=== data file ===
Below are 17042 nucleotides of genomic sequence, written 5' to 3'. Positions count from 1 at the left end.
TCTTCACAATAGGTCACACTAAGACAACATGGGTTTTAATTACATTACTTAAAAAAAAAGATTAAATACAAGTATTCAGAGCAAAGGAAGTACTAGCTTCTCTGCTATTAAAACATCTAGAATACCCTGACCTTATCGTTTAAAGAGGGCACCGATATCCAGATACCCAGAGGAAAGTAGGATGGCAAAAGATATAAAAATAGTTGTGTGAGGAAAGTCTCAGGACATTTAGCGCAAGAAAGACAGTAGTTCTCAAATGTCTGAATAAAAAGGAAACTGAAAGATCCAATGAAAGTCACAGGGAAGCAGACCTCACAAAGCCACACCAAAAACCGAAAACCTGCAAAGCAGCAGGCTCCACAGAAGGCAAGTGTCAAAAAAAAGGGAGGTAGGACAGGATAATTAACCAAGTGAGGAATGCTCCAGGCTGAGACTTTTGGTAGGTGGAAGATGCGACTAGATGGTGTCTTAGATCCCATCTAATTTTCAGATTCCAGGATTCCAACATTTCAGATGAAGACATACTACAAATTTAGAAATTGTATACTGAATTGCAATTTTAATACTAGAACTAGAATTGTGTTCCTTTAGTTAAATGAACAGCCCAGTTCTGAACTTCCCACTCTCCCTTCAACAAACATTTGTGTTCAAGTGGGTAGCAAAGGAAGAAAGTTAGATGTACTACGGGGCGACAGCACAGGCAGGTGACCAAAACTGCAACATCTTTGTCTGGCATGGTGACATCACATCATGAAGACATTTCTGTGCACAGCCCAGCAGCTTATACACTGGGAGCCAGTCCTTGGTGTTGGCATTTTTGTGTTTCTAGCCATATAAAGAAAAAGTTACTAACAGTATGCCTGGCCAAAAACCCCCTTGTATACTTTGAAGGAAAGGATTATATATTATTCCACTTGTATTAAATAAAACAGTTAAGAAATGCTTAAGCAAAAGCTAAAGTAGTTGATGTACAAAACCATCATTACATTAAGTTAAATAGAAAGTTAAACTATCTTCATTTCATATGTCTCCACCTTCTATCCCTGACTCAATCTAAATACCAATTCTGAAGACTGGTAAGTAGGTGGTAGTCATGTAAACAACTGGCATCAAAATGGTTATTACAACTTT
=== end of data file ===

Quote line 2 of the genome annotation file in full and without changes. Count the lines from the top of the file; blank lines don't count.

TCTTCACAATAGGTCACACTAAGACAACATGGGTTTTAATTACATTACTTAAAAAAAAAGATTAAATACAAGTATTCAGAGCAAAGGAAGTACTAGCTTCTCTGCTATTAAAACATCTAGAATACCCTGACCTTATCGTTTAAAGAGGGCACCGATATCCAGATACCCAGAGGAAAGTAGGATGGCAAAAGATATAAAAATAGTTGTGTGAGGAAAGTCTCAGGACATTTAGCGCAAGAAAGACAGTAGTTCTCAAATGTCTGAATAAAAAGGAAACTGAAAGATCCAATGAAAGTCACAGGGAAGCAGACCTCACAAAGCCACACCAAAAACCGAAAACCTGCAAAGCAGCAGGCTCCACAGAAGGCAAGTGTCAAAAAAAAGGGAGGTAGGACAGGATAATTAACCAAGTGAGGAATGCTCCAGGCTGAGACTTTTGGTAGGTGGAAGATGCGACTAGATGGTGTCTTAGATCCCATCTAATTTTCAGATTCCAGGATTCCAACATTTCAGATGAAGACATACTACAAATTTAGAAATTGTATACTGAATTGCAATTTTAATACTAGAACTAGAATTGTGTTCCTTTAGTTAAATGAACAGCCCAGTTCTGAACTTCCCACTCTCCCTTCAACAAACATTTGTGTTCAAGTGGGTAGCAAAGGAAGAAAGTTAGATGTACTACGGGGCGACAGCACAGGCAGGTGACCAAAACTGCAACATCTTTGTCTGGCATGGTGACATCACATCATGAAGACATTTCTGTGCACAGCCCAGCAGCTTATACACTGGGAGCCAGTCCTTGGTGTTGGCATTTTTGTGTTTCTAGCCATATAAAGAAAAAGTTACTAACAGTATGCCTGGCCAAAAACCCCCTTGTATACTTTGAAGGAAAGGATTATATATTATTCCACTTGTATTAAATAAAACAGTTAAGAAATGCTTAAGCAAAAGCTAAAGTAGTTGATGTACAAAACCATCATTACATTAAGTTAAATAGAAAGTTAAACTATCTTCATTTCATATGTCTCCACCTTCTATCCCTGACTCAATCTAAATACCAATTCTGAAGACTGGTAAGTAGGTGGTAGTCATGTAAACAACTGGCATCAAAATGGTTATTACAACTTT